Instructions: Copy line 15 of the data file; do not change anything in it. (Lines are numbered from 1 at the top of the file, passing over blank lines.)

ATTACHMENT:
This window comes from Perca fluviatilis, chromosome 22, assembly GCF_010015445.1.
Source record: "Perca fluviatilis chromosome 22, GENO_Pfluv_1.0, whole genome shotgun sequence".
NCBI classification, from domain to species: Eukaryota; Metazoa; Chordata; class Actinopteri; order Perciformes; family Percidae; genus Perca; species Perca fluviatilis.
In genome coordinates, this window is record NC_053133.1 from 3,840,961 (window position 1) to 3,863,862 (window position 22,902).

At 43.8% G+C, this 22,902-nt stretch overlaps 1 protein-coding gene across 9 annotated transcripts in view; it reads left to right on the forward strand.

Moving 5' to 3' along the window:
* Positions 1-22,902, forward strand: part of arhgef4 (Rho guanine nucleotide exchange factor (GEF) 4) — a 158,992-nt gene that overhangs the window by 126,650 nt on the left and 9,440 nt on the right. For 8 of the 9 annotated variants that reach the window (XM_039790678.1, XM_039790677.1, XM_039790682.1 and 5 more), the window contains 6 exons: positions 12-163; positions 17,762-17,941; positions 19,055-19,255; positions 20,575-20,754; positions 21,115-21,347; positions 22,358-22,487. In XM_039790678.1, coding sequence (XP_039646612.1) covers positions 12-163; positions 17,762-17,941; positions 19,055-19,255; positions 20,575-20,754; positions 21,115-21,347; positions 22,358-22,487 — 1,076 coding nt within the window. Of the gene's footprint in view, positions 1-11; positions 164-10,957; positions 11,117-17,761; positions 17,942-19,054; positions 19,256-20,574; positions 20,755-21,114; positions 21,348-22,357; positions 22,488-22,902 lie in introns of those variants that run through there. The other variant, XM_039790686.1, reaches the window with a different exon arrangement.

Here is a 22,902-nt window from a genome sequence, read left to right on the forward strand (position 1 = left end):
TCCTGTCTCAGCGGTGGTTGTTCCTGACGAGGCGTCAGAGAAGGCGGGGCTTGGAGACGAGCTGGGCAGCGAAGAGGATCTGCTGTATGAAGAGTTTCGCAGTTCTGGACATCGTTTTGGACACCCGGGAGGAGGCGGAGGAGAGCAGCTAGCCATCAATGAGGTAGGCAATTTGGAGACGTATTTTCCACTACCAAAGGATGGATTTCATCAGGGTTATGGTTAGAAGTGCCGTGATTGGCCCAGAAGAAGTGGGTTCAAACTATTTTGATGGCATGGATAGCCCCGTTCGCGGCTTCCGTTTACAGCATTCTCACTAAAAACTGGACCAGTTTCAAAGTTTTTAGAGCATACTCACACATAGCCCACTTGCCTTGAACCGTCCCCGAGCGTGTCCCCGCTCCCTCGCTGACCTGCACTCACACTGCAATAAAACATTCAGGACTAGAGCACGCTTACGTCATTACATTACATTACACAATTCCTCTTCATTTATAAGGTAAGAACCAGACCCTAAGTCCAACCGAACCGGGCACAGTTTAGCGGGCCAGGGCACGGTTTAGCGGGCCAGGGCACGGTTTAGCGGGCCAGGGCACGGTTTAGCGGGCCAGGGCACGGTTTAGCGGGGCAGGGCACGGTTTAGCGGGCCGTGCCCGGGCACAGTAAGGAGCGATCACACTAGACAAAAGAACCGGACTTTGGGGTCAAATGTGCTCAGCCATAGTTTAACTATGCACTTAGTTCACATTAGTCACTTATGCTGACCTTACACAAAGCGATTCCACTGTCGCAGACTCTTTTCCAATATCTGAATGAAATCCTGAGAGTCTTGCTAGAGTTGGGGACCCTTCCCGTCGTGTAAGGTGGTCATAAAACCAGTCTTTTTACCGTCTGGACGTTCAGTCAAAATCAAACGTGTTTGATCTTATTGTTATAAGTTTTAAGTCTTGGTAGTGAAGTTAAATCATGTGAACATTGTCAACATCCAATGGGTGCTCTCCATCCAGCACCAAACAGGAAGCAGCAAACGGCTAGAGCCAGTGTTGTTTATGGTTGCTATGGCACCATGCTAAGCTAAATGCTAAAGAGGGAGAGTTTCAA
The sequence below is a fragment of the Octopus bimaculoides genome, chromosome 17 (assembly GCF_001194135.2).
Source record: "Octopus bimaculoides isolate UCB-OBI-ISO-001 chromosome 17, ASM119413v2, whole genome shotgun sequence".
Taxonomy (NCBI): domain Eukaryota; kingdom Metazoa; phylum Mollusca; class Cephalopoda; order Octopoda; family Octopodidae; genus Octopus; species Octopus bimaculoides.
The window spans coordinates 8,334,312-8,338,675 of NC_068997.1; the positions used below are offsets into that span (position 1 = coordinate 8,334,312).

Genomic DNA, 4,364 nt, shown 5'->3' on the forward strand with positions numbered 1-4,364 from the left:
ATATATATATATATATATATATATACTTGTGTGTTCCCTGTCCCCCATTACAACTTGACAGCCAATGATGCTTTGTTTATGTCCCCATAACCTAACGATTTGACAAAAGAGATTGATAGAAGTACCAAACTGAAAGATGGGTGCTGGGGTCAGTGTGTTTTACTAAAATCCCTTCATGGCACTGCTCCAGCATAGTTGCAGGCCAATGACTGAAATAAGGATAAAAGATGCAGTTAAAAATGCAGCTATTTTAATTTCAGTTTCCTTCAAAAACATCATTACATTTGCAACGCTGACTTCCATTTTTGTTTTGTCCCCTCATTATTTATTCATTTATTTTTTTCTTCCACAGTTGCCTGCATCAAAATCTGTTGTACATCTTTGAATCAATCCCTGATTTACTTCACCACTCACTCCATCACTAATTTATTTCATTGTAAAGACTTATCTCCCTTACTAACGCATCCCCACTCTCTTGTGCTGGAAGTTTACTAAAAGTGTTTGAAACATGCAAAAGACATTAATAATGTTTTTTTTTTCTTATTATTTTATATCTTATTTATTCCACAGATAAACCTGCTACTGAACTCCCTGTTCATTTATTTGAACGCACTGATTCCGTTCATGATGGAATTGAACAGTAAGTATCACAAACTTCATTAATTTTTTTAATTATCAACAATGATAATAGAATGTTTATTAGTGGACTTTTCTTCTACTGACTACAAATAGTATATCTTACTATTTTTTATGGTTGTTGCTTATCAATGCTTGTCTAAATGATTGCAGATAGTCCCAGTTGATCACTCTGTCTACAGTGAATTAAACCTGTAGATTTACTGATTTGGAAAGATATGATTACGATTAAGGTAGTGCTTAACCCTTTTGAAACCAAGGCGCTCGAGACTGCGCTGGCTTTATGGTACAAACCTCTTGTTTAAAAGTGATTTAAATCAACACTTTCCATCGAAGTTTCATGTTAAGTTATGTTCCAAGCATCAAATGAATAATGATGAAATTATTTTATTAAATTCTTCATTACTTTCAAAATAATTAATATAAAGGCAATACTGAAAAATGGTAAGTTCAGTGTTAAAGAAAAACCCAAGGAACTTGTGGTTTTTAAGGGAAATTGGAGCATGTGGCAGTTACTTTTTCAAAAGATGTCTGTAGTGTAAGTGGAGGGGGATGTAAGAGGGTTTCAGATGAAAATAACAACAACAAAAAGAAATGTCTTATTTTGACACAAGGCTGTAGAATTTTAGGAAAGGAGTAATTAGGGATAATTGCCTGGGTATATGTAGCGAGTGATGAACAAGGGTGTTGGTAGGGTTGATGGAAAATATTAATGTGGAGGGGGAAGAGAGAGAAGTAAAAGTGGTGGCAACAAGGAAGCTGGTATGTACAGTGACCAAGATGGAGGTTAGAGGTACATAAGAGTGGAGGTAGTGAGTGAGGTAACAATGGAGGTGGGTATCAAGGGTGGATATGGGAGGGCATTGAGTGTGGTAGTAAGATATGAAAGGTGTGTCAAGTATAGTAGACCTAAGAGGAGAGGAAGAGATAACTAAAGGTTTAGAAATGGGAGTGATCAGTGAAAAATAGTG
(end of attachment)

ATATATATATATATATATATATATACTTGTGTGTTCCCTGTCCCCCATTACAACTTGACAGCCAATGATGCTTTGTTTATGTCCCCATAACCTAACGATTTGACAAAAGAGATTGATAGAAGTACCAAACTGAAAGATGGGTGCTGGGGTCAGTGTGTTTTACTAAAATCCCTTCATGGCACTGCTCCAGCATAGTTGCAGGCCAATGACTGAAATAAGGATAAAAGATGCAGTTAAAAATGCAGCTATTTTAATTTCAGTTTCCTTCAAAAACATCATTACATTTGCAACGCTGACTTCCATTTTTGTTTTGTCCCCTCATTATTTATTCATTTATTTTTTTCTTCCACAGTTGCCTGCATCAAAATCTGTTGTACATCTTTGAATCAATCCCTGATTTACTTCACCACTCACTCCATCACTAATTTATTTCATTGTAAAGACTTATCTCCCTTACTAACGCATCCCCACTCTCTTGTGCTGGAAGTTTACTAAAAGTGTTTGAAACATGCAAAAGACATTAATAATGTTTTTTTTTTCTTATTATTTTATATCTTATTTATTCCACAGATAAACCTGCTACTGAACTCCCTGTTCATTTATTTGAACGCACTGATTCCGTTCATGATGGAATTGAACAGTAAGTATCACAAACTTCATTAATTTTTTTAATTATCAACAATGATAATAGAATGTTTATTAGTGGACTTTTCTTCTACTGACTACAAATAGTATATCTTACTATTTTTTATGGTTGTTGCTTATCAATGCTTGTCTAAATGATTGCAGATAGTCCCAGTTGATCACTCTGTCTACAGTGAATTAAACCTGTAGATTTACTGATTTGGAAAGATATGATTACGATTAAGGTAGTGCTTAACCCTTTTGAAACCAAGGCGCTCGAGACTGCGCTGGCTTTATGGTACAAACCTCTTGTTTAAAAGTGATTTAAATCAACACTTTCCATCGAAGTTTCATGTTAAGTTATGTTCCAAGCATCAAATGAATAATGATGAAATTATTTTATTAAATTCTTCATTACTTTCAAAATAATTAATATAAAGGCAATACTGAAAAATGGTAAGTTCAGTGTTAAAGAAAAACCCAAGGAACTTGTGGTTTTTAAGGGAAATTGGAGCATGTGGCAGTTACTTTTTCAAAAGATGTCTGTAGTGTAAGTGGAGGGGGATGTAAGAGGGTTTCAGATGAAAATAACAACAACAAAAAGAAATGTCTTATTTTGACACAAGGCTGTAGAATTTTAGGAAAGGAGTAATTAGGGATAATTGCCTGGGTATATGTAGCGAGTGATGAACAAGGGTGTTGGTAGGGTTGATGGAAAATATTAATGTGGAGGGGGAAGAGAGAGAAGTAAAAGTGGTGGCAACAAGGAAGCTGGTATGTACAGTGACCAAGATGGAGGTTAGAGGTACATAAGAGTGGAGGTAGTGAGTGAGGTAACAATGGAGGTGGGTATCAAGGGTGGATATGGGAGGGCATTGAGTGTGGTAGTAAGATATGAAAGGTGTGTCAAGTATAGTAGACCTAAGAGGAGAGGAAGAGATAACTAAAGGTTTAGAAATGGGAGTGATCAGTGAAAAATAGTG